What’s going on here is a structural shift in the labor market. A hollowing out of mid-level jobs is causing more young college grads to take jobs that don’t require a degree, while non-degree holders are being squeezed-out of the work force altogether. Hopefully the continued recovery will eventually have enough roots to facilitate the creation of better jobs. But time will tell what the impact of the slow and uneven recovery will be on the next generation of workers.


One response to “Why Young Grads Struggle to Pay Mounting Debt”

  1. Paul Fraker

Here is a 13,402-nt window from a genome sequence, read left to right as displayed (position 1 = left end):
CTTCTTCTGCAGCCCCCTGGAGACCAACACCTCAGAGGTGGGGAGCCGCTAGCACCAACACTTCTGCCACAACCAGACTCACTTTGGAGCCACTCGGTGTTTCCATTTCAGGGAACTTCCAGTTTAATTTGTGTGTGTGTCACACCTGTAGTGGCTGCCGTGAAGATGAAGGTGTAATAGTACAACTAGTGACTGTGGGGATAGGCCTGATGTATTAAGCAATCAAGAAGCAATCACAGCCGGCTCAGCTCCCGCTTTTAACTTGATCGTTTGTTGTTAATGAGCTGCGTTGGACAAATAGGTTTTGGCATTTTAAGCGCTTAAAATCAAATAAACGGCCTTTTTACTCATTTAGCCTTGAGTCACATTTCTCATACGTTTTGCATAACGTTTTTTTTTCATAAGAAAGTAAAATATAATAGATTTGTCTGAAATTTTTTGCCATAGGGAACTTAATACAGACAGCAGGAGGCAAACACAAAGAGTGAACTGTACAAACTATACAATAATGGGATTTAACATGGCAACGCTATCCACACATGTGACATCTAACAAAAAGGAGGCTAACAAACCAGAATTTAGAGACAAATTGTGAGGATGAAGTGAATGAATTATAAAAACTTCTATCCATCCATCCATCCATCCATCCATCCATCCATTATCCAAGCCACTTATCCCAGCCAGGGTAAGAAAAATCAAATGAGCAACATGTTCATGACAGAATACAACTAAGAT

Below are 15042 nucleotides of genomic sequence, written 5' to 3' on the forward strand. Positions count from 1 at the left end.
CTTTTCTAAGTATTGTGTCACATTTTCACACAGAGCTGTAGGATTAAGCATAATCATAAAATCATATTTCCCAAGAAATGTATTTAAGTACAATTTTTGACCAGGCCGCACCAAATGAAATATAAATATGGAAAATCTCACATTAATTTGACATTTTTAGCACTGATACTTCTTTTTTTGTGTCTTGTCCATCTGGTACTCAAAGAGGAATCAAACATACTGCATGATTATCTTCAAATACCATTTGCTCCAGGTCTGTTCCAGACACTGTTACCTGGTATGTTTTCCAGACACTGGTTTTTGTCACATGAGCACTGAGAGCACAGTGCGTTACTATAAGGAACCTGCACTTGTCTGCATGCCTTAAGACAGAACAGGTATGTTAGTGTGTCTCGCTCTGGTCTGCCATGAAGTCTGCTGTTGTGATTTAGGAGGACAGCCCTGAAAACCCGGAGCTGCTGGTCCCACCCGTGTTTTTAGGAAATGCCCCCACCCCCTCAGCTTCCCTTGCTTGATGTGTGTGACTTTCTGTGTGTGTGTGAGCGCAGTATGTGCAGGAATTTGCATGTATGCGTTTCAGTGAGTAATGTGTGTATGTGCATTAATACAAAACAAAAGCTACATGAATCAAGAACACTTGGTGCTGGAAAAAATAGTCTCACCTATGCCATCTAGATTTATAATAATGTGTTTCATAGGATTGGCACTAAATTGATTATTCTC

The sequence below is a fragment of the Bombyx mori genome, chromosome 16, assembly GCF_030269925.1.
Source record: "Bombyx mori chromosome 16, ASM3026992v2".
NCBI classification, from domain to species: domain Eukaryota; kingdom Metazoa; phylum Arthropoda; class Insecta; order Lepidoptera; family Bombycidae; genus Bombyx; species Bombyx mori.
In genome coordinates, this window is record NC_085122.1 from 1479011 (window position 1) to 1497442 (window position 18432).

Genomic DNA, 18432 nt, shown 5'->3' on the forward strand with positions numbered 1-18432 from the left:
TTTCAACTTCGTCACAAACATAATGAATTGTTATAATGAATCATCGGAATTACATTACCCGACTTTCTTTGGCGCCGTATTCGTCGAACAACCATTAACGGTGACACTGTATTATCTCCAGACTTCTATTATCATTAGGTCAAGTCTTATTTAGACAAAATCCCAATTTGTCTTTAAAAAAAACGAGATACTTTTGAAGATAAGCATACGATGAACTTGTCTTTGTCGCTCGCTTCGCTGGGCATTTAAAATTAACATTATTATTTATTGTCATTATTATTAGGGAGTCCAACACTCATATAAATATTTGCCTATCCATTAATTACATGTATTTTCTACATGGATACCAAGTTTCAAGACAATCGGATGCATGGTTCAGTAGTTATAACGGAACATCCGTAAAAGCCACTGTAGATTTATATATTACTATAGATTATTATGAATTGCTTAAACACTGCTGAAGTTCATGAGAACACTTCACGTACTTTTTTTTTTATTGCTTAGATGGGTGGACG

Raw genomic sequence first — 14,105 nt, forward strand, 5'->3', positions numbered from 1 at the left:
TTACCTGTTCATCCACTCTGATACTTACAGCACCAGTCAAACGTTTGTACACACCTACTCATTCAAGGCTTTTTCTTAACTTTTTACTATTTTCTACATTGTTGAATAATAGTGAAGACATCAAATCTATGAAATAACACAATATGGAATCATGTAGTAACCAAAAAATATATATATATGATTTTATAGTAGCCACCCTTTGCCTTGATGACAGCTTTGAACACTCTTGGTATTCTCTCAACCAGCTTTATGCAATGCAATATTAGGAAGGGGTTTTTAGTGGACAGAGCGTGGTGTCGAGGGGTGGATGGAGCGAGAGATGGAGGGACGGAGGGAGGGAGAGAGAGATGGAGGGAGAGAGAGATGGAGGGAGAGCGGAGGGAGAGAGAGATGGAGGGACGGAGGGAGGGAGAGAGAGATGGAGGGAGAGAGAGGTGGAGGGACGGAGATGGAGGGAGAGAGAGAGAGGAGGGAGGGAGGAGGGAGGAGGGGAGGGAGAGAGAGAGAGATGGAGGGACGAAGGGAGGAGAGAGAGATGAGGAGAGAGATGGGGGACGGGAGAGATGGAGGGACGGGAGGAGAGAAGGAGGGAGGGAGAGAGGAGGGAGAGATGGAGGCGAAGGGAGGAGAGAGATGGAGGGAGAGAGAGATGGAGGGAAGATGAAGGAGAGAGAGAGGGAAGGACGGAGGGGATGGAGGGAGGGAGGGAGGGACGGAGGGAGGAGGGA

Dear Ms. Carew, With regard to your appearance last week on CNBC, I have a few observations. Your assumption that higher tuition costs are driving student debt, and not vice-versa, needs some empirical support. To dismiss entirely Mr. Schiff’s contention that increased debt leads to increased tuition is an assertion, not an analytical point. Second, you dodged the question of whether students have a “right” to higher ed. by asserting that “everyone should have the opportunity”. Well, everyone does have an opportunity….that’s why student loans exist. There is a whole range of price points for HS grads, from community colleges and on-line universities to elite private institutions, whose endowments can pay for most of an economically-challenged student’s tution. But no one has a “right” to have his tuition bills paid for by the government., which is essentially what we’re heading for if the Feds forgive as much principal as default rates imply.